Sometimes, the conversations that come from tasting wines are as enjoyable as the experience itself. Can we all agree that it’s pretty enjoyable to talk to friends and family about a wine we’ve been loving? Or about something new we learned the last time we visited a winery? Of course, as it is with just about anything in life, it’s common for some misconceptions to creep into the conversation. We’ve decided to debunk some of the myths we hear most often for you to incorporate into your future conversations.
MISCONCEPTION: EXPENSIVE WINES ARE GUARANTEED TO BE THE BEST.
There are lots of factors that contribute to the price of a bottle of wine like the grape variety, the region, the barrels used for aging (new vs. used), if it is an imported wine, on and on. When you’re thinking about spending a bit more on that next bottle of wine than usual, (typically $50 to $100+), that wine comes with a certain expectation—that it’s going to be great. You can assume that any bottle over $50 was given the royal treatment from hand-harvesting to aging in expensive, often French oak, but taste and quality are entirely subjective. If you’re not a fan of Syrah, chances are you can appreciate a bottle that costs $75 and above, but you might prefer a $45 bottle of Cabernet. Our best advice: always try to sample any bottle before you buy, but if you can’t, or if you’re buying online, think about what you like, and be adventurous—it’s okay to try something outside your comfort zone if the story sounds good and you’re really intrigued.
MISCONCEPTION: ALL WINE IS MEANT TO BE AGED.
It’s quite common to think that all wine should be aged, but that’s not quite the case—certain grape varieties are meany for early consumption, like Sauvignon Blanc, while others are produced for the long haul like most Cabernet Sauvignon, such as the Sebastiani Old Vine Cabernet Sauvignon, which will develop rich complexities if properly stored in a cool, dark cellar over a decade or more. As with anything, there are exceptions to the rule. Bottom line? Enjoy wine however you like to enjoy it.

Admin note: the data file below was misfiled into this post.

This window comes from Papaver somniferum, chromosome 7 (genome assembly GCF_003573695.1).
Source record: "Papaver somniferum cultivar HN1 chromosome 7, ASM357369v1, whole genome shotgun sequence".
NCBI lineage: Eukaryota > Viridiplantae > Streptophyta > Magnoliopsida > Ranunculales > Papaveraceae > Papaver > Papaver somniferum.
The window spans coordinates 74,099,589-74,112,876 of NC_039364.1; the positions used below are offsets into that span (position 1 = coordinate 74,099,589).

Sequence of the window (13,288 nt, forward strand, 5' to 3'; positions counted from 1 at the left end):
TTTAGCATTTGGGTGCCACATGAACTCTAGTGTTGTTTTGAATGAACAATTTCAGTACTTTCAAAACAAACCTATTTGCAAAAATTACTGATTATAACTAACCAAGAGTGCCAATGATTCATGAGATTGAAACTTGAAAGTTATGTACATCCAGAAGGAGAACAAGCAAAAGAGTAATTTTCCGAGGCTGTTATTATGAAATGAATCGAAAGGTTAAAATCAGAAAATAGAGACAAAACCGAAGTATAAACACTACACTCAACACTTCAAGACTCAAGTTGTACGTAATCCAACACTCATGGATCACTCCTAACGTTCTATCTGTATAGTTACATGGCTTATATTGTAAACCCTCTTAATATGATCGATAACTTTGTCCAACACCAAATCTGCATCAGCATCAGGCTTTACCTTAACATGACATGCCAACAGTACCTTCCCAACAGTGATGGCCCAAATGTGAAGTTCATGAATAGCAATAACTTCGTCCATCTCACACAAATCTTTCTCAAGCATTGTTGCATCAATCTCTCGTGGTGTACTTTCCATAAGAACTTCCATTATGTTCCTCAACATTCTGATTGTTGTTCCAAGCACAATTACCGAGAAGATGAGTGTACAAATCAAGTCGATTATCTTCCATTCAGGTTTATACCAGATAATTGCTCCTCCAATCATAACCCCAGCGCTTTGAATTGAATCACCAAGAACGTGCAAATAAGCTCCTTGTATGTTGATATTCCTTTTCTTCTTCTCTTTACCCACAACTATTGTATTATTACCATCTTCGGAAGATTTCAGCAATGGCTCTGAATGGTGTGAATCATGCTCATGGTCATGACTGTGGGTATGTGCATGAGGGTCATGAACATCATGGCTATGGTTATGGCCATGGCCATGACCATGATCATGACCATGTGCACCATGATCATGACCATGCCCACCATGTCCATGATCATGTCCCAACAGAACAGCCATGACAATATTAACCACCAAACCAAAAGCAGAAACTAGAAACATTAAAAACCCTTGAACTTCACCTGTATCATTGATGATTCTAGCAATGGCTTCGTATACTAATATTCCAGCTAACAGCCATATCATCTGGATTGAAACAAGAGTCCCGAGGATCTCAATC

MISCONCEPTION: BOTTLES WITH CORKS ARE BETTER THAN BOTTLES WITH SCREW CAPS.
Sorry, cork-lovers, but this is one major misconception that’s been debunked, and continues to lose ground as more and more research shows screw caps help protect the wine from oxidation differently than corks do, while some companies are engineering screw caps with micro-pores to help mimic the effects of cork aging. The benefit? No corked wine, ever. The downside? No more “pop” of the cork. For a deeper dive, check out our article “Should You Judge a Wine by How It’s Sealed.”
MISCONCEPTION: THE SULFITES IN RED WINE ARE THE CAUSE OF YOUR HEADACHES.
It is a common belief that the sulfites in red wine are the cause of those pesky headaches, but according to Sebastiani’s winemaker, David Nakaji, something else is the cause. He says, “The source of headaches in red wine is generally the histamines. It is mistakenly thought to come from sulfites, but if that were true, people would get more headaches from white wine and dried fruit. Histamines are produced from bacteria during fermentation. The cleaner the fermentation, the fewer the histamines, but there is not a whole lot of control to prevent at least some histamine formation.”
MISCONCEPTION: RED WINE CAN’T GO WITH FISH OR WHITE MEAT.
This was mentioned in the Basic Wine Pairing Guide for Beginners article, but the fact is that red wine CAN pair with fish and white meat. When pairing a dish, you have to think about the sauce as well, so if you have chicken with a heavy Marsala sauce, for instance, consider pouring a hearty red wine, which will complement the dish. Salmon is another great example of a fish dish that can pair nicely with a red. As Salmon is a fatty fish, the high-acidity of Pinot Noir tends to cut through the fat of the oils better than Chardonnay, which tends to be lower in acidity. Should that stop you from enjoying Salmon with Chardonnay? No way. The number one rule is that there really are no rules. Cheers to that!